Triple Crown Horse Racing
Triple Crown Horse Racing, There was a small measure of trumped-up joy during the 144th running of the Belmont Stakes, the kind of artificial happiness one finds among visitors trying to cheer themselves up at the bedside of an old friend who’s dying a slow death.
Saturday’s race did not produce a Triple Crown winner for the 34th consecutive year after I’ll Have Another’s stunning retirement Friday morning, but, as a one-off, it was a spectacular come-from-behind photo-finish victory for Union Rags, a horse that ran seventh in the Kentucky Derby and sat out the Preakness.
For 2½ minutes, it was wonderful theater. But that’s it
The race couldn’t save a long day of racing in which disappointment hung heavy over this venerable Long Island track, where horse racing sadly showed itself once again to be just another niche sport trying to muscle its way into a very crowded American sports calendar.
Even if I’ll Have Another had been in the race, what really would a Triple Crown really have done for this sport?
“One week of interest, and then it would have been forgotten until the horse ran again,” Mike Repole, the owner of last year’s second-place finisher in the Belmont, Stay Thirsty, said beside the track after an earlier race Saturday. “And let me tell you, on ESPNSportsCenter, if we had a Triple Crown winner and the Heat win by two in overtime tonight, the first story on ESPN would be the Heat-Celtics. Horse racing would be the second story. Not even close.”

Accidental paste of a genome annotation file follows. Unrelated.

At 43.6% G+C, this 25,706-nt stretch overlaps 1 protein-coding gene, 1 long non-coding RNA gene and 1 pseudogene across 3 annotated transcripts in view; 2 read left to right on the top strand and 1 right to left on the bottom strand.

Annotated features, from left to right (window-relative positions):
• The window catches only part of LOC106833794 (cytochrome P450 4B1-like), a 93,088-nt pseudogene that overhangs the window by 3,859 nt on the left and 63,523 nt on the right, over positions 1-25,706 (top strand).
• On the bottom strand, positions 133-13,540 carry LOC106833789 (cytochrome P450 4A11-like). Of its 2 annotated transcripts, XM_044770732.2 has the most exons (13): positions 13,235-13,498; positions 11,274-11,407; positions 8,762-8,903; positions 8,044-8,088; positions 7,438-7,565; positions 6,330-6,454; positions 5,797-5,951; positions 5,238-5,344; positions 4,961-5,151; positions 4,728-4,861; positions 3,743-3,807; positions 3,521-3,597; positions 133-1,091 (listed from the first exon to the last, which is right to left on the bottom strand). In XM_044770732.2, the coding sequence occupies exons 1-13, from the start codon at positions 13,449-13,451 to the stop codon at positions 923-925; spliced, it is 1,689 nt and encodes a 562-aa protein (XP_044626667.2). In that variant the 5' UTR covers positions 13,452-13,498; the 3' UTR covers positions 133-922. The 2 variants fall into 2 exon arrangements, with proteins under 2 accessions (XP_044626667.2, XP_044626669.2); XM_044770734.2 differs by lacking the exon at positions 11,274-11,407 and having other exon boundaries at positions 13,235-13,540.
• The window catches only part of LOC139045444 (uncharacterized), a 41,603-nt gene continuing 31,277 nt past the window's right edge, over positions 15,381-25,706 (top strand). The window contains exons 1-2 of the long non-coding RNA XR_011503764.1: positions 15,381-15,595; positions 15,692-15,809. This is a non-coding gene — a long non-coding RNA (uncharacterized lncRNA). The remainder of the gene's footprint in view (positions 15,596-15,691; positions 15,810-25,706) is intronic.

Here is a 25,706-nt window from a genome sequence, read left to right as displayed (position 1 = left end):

It would have been asking a lot for one Triple Crown winner, as historic as he would have been, to overcome all of the bad news the sport has had to deal with of late.
The California Horse Racing Board has suspended I’ll Have Another trainer Doug O’Neill for 45 days beginning July 1 — a decision he’s planning to appeal — for total carbon dioxide readings in one of his horses that exceed the allowable limit.
And here in New York, the state seized control of the New York Racing Association last month and placed it under the control of a board appointed by Gov. Andrew Cuomo, which then ordered all Belmont Stakes horses into a single detention barn so they could be under 24-hour surveillance and security to prevent cheating. It was an unprecedented move, one that would lead even the most naive among us to wonder if we can truly trust the horse races that play out before our eyes. (USA TODAY)